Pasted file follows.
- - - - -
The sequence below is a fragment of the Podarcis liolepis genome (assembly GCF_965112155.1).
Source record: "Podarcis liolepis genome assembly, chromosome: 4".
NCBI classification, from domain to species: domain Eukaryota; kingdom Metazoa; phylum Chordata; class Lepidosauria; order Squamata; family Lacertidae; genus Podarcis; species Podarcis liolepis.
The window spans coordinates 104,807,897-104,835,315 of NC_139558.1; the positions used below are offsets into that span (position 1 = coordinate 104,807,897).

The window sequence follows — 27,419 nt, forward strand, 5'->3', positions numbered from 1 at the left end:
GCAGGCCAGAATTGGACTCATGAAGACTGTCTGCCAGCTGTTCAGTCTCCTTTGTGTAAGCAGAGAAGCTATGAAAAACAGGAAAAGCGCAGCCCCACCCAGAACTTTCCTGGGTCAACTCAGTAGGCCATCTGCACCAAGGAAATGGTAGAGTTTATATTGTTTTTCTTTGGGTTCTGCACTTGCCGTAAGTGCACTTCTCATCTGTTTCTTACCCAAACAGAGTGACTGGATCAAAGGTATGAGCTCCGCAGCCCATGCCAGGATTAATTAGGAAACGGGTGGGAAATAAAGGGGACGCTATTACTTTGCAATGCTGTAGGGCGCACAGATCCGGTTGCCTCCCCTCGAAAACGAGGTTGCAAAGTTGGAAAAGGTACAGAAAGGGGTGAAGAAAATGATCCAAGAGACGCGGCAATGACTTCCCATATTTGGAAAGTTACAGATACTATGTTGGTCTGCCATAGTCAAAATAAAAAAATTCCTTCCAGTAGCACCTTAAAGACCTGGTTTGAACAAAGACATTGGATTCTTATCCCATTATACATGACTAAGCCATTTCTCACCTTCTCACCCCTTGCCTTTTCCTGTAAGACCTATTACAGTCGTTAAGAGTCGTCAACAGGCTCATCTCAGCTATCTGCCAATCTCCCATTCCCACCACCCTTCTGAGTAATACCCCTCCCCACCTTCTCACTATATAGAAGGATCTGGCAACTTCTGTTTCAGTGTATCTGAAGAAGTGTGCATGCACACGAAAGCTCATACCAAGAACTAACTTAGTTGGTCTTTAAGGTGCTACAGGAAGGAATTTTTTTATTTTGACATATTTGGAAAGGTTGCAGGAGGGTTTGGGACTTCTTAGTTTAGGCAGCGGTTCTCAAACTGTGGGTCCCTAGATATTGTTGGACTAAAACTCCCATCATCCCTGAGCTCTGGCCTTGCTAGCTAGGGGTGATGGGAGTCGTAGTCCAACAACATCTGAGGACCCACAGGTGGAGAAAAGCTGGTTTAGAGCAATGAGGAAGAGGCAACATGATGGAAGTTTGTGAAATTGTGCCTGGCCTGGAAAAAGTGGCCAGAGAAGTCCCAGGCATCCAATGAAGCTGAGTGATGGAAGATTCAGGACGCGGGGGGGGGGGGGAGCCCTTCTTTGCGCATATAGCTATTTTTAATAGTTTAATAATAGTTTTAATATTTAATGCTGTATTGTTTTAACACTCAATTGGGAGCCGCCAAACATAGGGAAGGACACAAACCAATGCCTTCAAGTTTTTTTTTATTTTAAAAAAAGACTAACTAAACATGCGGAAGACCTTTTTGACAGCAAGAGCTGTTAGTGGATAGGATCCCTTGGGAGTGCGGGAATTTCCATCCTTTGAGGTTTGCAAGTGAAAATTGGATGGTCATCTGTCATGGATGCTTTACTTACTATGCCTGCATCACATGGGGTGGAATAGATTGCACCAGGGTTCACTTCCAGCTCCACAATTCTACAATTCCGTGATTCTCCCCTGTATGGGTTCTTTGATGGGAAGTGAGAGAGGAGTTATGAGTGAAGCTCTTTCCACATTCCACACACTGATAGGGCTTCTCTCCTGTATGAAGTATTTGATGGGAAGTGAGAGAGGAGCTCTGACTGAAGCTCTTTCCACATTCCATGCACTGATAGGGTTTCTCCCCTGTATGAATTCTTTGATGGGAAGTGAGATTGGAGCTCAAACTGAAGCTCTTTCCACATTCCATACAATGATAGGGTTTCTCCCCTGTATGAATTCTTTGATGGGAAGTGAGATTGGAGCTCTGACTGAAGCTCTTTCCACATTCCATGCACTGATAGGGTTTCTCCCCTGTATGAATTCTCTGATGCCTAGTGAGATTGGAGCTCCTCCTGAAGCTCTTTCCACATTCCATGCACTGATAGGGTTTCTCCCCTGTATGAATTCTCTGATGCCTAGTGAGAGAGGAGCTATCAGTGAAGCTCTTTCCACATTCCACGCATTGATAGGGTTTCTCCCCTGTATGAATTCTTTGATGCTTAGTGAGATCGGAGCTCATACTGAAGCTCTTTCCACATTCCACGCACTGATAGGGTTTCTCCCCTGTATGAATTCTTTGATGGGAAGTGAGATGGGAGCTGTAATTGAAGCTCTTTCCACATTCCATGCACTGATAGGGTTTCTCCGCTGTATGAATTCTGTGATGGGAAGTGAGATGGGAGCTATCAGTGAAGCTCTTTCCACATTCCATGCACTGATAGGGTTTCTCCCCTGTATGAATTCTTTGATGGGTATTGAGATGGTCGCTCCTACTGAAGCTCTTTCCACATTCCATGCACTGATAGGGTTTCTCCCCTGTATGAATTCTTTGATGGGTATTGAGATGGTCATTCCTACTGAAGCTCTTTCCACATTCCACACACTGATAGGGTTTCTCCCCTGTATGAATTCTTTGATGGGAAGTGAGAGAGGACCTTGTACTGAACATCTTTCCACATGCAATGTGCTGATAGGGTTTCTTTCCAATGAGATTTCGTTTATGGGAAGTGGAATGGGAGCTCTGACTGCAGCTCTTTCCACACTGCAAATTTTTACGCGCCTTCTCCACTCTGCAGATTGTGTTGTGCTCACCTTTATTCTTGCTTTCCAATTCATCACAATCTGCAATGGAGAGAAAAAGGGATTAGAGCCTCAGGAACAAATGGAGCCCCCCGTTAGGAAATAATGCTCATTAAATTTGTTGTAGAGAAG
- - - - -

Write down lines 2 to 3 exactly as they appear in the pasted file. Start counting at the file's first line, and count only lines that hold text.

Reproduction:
Source record: "Podarcis liolepis genome assembly, chromosome: 4".
NCBI classification, from domain to species: domain Eukaryota; kingdom Metazoa; phylum Chordata; class Lepidosauria; order Squamata; family Lacertidae; genus Podarcis; species Podarcis liolepis.